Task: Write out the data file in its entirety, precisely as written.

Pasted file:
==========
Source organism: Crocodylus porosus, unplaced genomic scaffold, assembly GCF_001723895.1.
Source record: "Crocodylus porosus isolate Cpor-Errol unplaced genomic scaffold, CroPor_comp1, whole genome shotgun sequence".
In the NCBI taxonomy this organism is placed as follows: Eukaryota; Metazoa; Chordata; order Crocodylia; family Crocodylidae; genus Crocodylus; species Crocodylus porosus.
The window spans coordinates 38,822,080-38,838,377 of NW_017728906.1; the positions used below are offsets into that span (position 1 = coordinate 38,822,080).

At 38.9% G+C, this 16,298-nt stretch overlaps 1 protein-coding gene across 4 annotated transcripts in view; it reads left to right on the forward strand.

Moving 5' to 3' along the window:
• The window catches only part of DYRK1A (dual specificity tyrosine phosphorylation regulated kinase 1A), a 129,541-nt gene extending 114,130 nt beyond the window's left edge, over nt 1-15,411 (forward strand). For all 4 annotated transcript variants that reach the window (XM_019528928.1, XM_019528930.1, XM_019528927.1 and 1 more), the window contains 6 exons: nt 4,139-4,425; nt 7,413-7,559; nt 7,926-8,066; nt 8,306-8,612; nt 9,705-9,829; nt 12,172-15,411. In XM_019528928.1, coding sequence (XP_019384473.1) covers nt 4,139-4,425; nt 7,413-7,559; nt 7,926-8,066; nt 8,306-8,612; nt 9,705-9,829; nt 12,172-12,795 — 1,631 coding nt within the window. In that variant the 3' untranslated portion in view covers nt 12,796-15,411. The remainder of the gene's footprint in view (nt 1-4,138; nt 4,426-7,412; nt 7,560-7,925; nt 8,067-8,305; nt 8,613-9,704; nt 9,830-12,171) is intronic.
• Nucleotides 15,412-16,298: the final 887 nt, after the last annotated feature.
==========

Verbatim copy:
Source organism: Crocodylus porosus, unplaced genomic scaffold, assembly GCF_001723895.1.
Source record: "Crocodylus porosus isolate Cpor-Errol unplaced genomic scaffold, CroPor_comp1, whole genome shotgun sequence".
In the NCBI taxonomy this organism is placed as follows: Eukaryota; Metazoa; Chordata; order Crocodylia; family Crocodylidae; genus Crocodylus; species Crocodylus porosus.
The window spans coordinates 38,822,080-38,838,377 of NW_017728906.1; the positions used below are offsets into that span (position 1 = coordinate 38,822,080).

At 38.9% G+C, this 16,298-nt stretch overlaps 1 protein-coding gene across 4 annotated transcripts in view; it reads left to right on the forward strand.

Moving 5' to 3' along the window:
• The window catches only part of DYRK1A (dual specificity tyrosine phosphorylation regulated kinase 1A), a 129,541-nt gene extending 114,130 nt beyond the window's left edge, over nt 1-15,411 (forward strand). For all 4 annotated transcript variants that reach the window (XM_019528928.1, XM_019528930.1, XM_019528927.1 and 1 more), the window contains 6 exons: nt 4,139-4,425; nt 7,413-7,559; nt 7,926-8,066; nt 8,306-8,612; nt 9,705-9,829; nt 12,172-15,411. In XM_019528928.1, coding sequence (XP_019384473.1) covers nt 4,139-4,425; nt 7,413-7,559; nt 7,926-8,066; nt 8,306-8,612; nt 9,705-9,829; nt 12,172-12,795 — 1,631 coding nt within the window. In that variant the 3' untranslated portion in view covers nt 12,796-15,411. The remainder of the gene's footprint in view (nt 1-4,138; nt 4,426-7,412; nt 7,560-7,925; nt 8,067-8,305; nt 8,613-9,704; nt 9,830-12,171) is intronic.
• Nucleotides 15,412-16,298: the final 887 nt, after the last annotated feature.